that 'the insurer [must have] an opportunity to protect itself' ...; that without timely notice, 'an insurer may be deprived of the opportunity to investigate a claim and is rendered vulnerable to fraud' ...; and that late 'notification may ... prevent the insurer from providing a sufficient reserve fund' ( ...; and see, Security Mut. Cas. Co. v. Century Cas. Co., 531 F.2d 974, 978 [ (10th Cir.), cert. denied, 429 U.S. 860, 97 S. Ct. 161, 50 L. Ed. 2d 137 (1976) ] [prompt notice permits the primary insurer to make an early estimate of potential exposure, to investigate the claim while witnesses and facts are available, and to take steps to prevent fraud]; Commercial Union Ins. Co. v. International Flavors & Fragrances, 822 F.2d 267, 271 [ (2d Cir. 1987)] [early notice enables the insurer, inter alia, to exercise early control over the claim and enhances the possibility of settlement]) .
Id. (citations omitted). Underlying all of these distinct rationales is the difficulty of measuring or proving the harm caused by untimely notice. Cf. American Ins. Co. v. Fairchild Indus., 56 F.3d 435, 440-41 (2d Cir. 1995) (stating that " [a]n insurer cannot be expected to show precisely what the outcome would have been had timely notice been given. This uncertainty, however, is the result of the failure of the insured to comply with the policy.").
There are two types of notice provisions in an ordinary insurance policy; notice of occurrence and notice of claim. The typical notice of occurrence provision requires that an insured notify its insurer of events that reasonably might give rise to liability covered by the policy. Id. at 439. A notice of claim provision requires that an insured notify its insurer whenever any assertion of liability is made by a third party. Id.
The New York Court of Appeals has held that the no prejudice rule applies to disputes between primary insurers and their insureds in the context of failure to give timely notice of occurrence. However, there is no reported Court of Appeals decision addressing whether the no prejudice rule applies to the failure to give timely notice of claim. Thus we must determine how the New York Court of Appeals would rule. Travelers Ins. Co., 14 F.3d at 119.
In Unigard Security, the Court of Appeals recited many rationales supporting the no prejudice rule. One of those rationales was that prompt notice allows an insurer to control litigation and enhances the chance of settlement. Unigard Security, 79 N.Y.2d at 582, 584 N.Y.S.2d at 292, 594 N.E.2d at 573. Although Unigard Security was a notice of occurrence case, the court addressed the no prejudice rule in general terms. We believe that an insurer's interest in early control over litigation is served as much by prompt notice of claim as by prompt notice of occurrence, Blank, 27 F.3d at 794, and that this rationale supports the conclusion that the no prejudice rule also applies to the untimely notice of claim.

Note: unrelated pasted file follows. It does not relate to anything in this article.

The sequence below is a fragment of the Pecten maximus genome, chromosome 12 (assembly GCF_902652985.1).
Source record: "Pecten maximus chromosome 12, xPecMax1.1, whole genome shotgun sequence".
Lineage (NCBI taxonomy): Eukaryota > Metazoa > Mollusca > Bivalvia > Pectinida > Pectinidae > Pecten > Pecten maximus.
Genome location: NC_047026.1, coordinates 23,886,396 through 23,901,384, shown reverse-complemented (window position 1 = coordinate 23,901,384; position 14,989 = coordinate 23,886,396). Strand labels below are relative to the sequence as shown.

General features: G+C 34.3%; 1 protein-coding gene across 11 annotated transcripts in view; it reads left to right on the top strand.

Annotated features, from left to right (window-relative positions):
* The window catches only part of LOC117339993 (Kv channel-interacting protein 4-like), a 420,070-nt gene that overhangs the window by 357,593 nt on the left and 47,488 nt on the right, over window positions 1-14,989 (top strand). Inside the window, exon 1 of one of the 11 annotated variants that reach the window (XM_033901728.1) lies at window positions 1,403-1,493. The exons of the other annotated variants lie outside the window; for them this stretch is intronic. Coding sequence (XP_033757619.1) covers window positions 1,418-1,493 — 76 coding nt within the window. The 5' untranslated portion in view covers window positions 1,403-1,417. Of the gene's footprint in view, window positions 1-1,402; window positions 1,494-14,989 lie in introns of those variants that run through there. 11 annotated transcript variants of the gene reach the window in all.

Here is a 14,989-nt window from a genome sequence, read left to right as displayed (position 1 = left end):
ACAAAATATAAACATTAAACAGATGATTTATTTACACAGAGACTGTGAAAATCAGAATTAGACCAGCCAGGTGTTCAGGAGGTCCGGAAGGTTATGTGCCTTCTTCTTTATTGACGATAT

Insureds contend that the no prejudice rule does not apply where the insured gives untimely notice of claim but prompt notice of occurrence. They rely on Appellate Division decisions that distinguish between notice of occurrence provisions and notice of claim provisions on the ground that notice of claim is of little value to an insurer. We do not believe that these cases accurately reflect how the Court of Appeals would decide this question. The Court of Appeals' decision in Unigard Security recognized an insurer's interest in taking early control of litigation and in early settlement of claims, an interest not taken into account by the Appellate Division cases cited by Insureds. The loss an insurer suffers when it misses the early opportunity to settle a case, like the loss of the chance to promptly investigate an occurrence, is difficult to quantify or prove. Moreover, our cases decided since Unigard Security support our determination that the no prejudice rule should apply to notice of claim provisions.
We recognize that decisions of lower courts of the forum state must be given "proper regard" when a state's highest court has not spoken directly to an issue. Travelers Ins. Co., 14 F.3d at 119 (quoting Commissioner of Internal Revenue v. Estate of Bosch, 387 U.S. 456, 465, 87 S. Ct. 1776, 1783, 18 L. Ed. 2d 886 (1967)). However, it is also proper to consider the decisions of "federal cases which construe the state [rule]." Travelers Ins. Co., 14 F.3d at 119 (quoting In re E. and S. Dist. Asbestos Litig., 772 F. Supp. 1380, 1391 (E. & S.D.N.Y. 1991), rev'd in part on other grounds sub nom. In re Brooklyn Navy Yard Asbestos Litig., 971 F.2d 831 (2d Cir. 1992)).